This systematic review was conducted consistent with the Preferred Reporting Items for Systematic Reviews and Meta-analyses (Liberati et al., 2009). The inclusion criteria were broad in order to disseminate information on future research needed; however, to be included in this review, several criteria had to be met. The sample had to include nurses, prelicensure or postlicensure, in academia. The intervention had to include a simulated experience with SPs, describe original research, and be published in English between January 2011 and September 2016.

A thorough and comprehensive literature search was done at the start of the systematic review. Five databases (CINAHL, PubMed, Cochrane Library, Web of Science, and Psych/INFO) were searched using a combination of medical subject headings or Mesh terms, as well as key words to retrieve nonindexed citations.

Search Outcome and Quality Appraisal

The database search strategy yielded 194 citations. These results were narrowed down to 65 studies through an in-depth analysis of each article using identified inclusion criteria. An illustration of the study selection is presented in a figure available as Supplemental Digital Content 1 at http://links.lww.com/NEP/A99.

Authors independently completed a quality appraisal of articles (Johns Hopkins Hospital, 2017 National Heart, Lung, and Blood Institute, 2014). The authors were not blinded to any information in the study. Differences in quality appraisal were reconciled, and consensus reached between the authors. A table that provides an overview of the quality appraisal for each article is available as Supplementary Digital Content 2 at http://links.lww.com/NEP/A100.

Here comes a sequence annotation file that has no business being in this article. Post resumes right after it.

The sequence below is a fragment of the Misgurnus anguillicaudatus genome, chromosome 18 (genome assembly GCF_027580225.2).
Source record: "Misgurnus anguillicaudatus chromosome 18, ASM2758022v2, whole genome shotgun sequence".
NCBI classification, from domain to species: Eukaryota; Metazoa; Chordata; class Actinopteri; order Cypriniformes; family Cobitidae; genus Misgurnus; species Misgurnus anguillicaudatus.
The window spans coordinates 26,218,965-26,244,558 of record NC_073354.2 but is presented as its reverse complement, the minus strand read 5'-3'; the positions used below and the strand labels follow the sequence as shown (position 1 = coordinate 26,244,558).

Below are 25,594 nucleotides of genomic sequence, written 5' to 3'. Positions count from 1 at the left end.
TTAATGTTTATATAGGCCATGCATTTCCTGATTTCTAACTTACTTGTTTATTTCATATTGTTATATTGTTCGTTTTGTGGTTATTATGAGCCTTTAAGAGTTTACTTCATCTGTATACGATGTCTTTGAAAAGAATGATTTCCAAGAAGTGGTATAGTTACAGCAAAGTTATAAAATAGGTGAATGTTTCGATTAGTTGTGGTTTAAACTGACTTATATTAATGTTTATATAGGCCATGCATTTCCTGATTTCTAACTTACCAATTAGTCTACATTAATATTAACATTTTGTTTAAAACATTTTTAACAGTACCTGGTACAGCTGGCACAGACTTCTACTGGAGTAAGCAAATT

A data extraction form was created for the 65 identified research studies. The authors divided the studies and initially extracted the following data: design, purpose, sample, intervention, control, measurements, outcomes, limitations, and notes. The data extraction form was revised and refined to capture data in a succinct and concise manner (see Supplementary Digital Content 3 at http://links.lww.com/NEP/A101). As a meta-analysis could not be performed because of the lack of similarities in study characteristics, a narrative summary was conducted.

Results

In a span of five years, 65 research studies were published that incorporated SPs to educate nurses within the academic setting. The largest gaps discovered included a lack of randomized controlled trials, lack of power analyses, and comparative studies to elicit outcomes on best practices.

Study Characteristics

Design

Forty-five percent (29 studies) were quantitative in design. Of the other studies in this review, 15 were qualitative, 14 used mixed methods, 5 were literature or systematic reviews, and 2 were meta-analyses. Table 1 outlines the studies by design. A power analysis was completed on only three studies (Alfes, 2015 Shin & Kim, 2014 Shin, Park, & Shim, 2015c), and only one qualitative study stated saturation was met (Defenbaugh & Chikotas, 2016

 

Sample

Undergraduate and graduate nursing students were participants in all the studies reviewed (a table available as Supplemental Content 4 at http://links.lww.com/NEP/A102 shows the classification of nursing students). Seven studies incorporated health care professionals outside nursing in an interprofessional education study (Bays et al., 2014 ;Corcoran, Lysaght, Lamarra, & Ersek, 2013 Eid, Petty, Hutchins & Thompson, 2009 MacDonnell, Rege, Misto, Dollase, & George, 2012 Nikendel et al., 2016 Solomon & Salfi, 2011 Turrentine et al., 2016).

Intervention